Social Identity

Lineage norms and women’s political participation

  • Blog Post Date 23 June, 2021
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While reservation for local political representation of women has made major headway, this has not addressed the structural problems that prevent the full incorporation of women into politics. Based on a study in the Northeastern state of Meghalaya, this article shows that control over wealth is a key factor affecting women’s political participation, and their substantive preferences about economic policies that redistribute wealth.

 

Women’s underrepresentation in politics is stark: with only 26% of the world’s parliamentary seats held by women and just 22.6% of ministers female, the World Economic Forum’s 2021 Gender Gap Report estimates it will take another 145 years to achieve political gender equality. As in most of the world, India has struggled to increase women’s political participation and representation. Quotas for local female representation have made major headway (Brulé 2020a), but these top-down, piecemeal solutions have not addressed the structural problems that prevent the full incorporation of women into politics (Brulé 2020b).

The dearth of female political representation, coupled with low rates of female political participation, means that women’s policy priorities – markedly distinct from those of men – are not realised. As Clayton and Zetterberg (2018) show, women have different preferences about welfare policies, such as subsidisation of basic necessities for the poor. This is true in India too. Figure 1 charts differences in women’s and men’s political participation and policy preferences in India and around the world. In India, women are about 30 percentage points more likely than men to believe that the government should provide welfare to the poor, and are 15-27 percentage points more likely to support taxation, redistribution measures to address inequalities, and increased public spending on healthcare. Meanwhile, men in India are about 60 percentage points more likely than women to attend political meetings – where citizen preferences are likely to be heard – and are also more likely to vote. Although this ‘political economy gender gap’ is evident in the data, what remains unclear is how women’s political participation and policy representation can be enhanced.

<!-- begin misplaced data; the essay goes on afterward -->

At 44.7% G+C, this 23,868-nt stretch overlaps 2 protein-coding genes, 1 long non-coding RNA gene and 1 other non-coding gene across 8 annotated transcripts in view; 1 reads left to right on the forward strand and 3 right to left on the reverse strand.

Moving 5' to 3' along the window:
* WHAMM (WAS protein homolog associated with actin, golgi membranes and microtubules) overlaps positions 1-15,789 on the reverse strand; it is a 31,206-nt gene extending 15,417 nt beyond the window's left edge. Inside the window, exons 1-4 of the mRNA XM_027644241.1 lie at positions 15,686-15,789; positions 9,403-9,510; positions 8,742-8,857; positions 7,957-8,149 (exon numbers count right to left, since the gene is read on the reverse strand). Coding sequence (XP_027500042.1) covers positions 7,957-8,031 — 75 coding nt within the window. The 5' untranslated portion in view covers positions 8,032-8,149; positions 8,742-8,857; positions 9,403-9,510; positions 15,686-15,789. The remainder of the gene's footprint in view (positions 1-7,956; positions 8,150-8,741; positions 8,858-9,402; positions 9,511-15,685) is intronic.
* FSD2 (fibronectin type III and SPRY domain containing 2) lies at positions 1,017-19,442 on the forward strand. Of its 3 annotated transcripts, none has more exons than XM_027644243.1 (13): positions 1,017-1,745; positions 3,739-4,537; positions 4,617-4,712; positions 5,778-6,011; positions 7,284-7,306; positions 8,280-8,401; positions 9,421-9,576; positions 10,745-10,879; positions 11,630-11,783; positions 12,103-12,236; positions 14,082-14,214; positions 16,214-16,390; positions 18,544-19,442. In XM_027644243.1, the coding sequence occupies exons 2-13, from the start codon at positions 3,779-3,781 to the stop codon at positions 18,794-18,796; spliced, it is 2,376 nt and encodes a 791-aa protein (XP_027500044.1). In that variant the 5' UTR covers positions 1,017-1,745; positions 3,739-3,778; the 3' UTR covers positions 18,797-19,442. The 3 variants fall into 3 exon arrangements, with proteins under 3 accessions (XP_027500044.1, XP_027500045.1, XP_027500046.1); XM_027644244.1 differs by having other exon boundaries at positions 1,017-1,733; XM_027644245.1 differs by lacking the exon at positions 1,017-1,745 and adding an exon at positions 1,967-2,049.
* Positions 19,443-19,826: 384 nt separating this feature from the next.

Figure 1. Political economy gender gap, around the world and in India

Sources: International Social Survey Programme's Role of Government (2006) and Family and Changing Gender Roles (2012) surveys; World Values Survey's Wave 6 (2010-2014); and Indian National Election Study's survey (1985).

Control over wealth

In a new study (Brulé and Gaikwad 2021), we provide experimental and ethnographic evidence that control over wealth is a key factor affecting women’s political participation, and substantive preferences about economic policies that redistribute wealth. We hypothesise that cultural norms play a major role in this process. Specifically, we focus on a powerful set of cultural prescriptions – lineage norms – that determine which gender gets to own, and make decisions, about wealth within a household.

To get insight on how lineage norms affect women’s political participation and preferences, we focussed on neighbouring sets of tribal communities in Meghalaya, in Northeast India. One group – the Garo, Khasi, and Jaintiya tribes – is matrilineal, passing wealth from mothers to daughters. The second is patrilineal, tracing inheritance from fathers to sons. As these societies live side by side, the many other overarching institutional factors that affect women’s political participation and preferences are consistent across these groups. Notably, both the matrilineal and patrilineal communities face broader patriarchal milieus, with men holding positions of authority in the public domains. The key difference between these communities are their lineage norms, which allowed us to focus on how wealth ownership and control affects women’s political participation and preferences about welfare policies.

Academic work tends to separate explanations for the political economy gender gap into two camps: culture and resources. Cultural explanations are centred on the socially sanctioned role that women play in a given society, noting that deviations from those roles are discouraged (Franceschet, Piscopo, and Thomas 2015). Resource explanations argue that because being politically active is costly and men tend to control household wealth, men are likely to be more politically active (Iversen and Soskice 2001, Verba et al. 1997). Many interventions that aim to increase women’s political participation have therefore focussed on increasing women’s economic opportunities, but results of programmes providing microfinance, control over earnings, and job opportunities to women, have thus far been mixed (Field et al. 2021, 2010, Prillaman 2021). One reason for this result is that separating cultural and economic factors misses a key point – both are required in conjunction to produce meaningful changes in women’s political empowerment.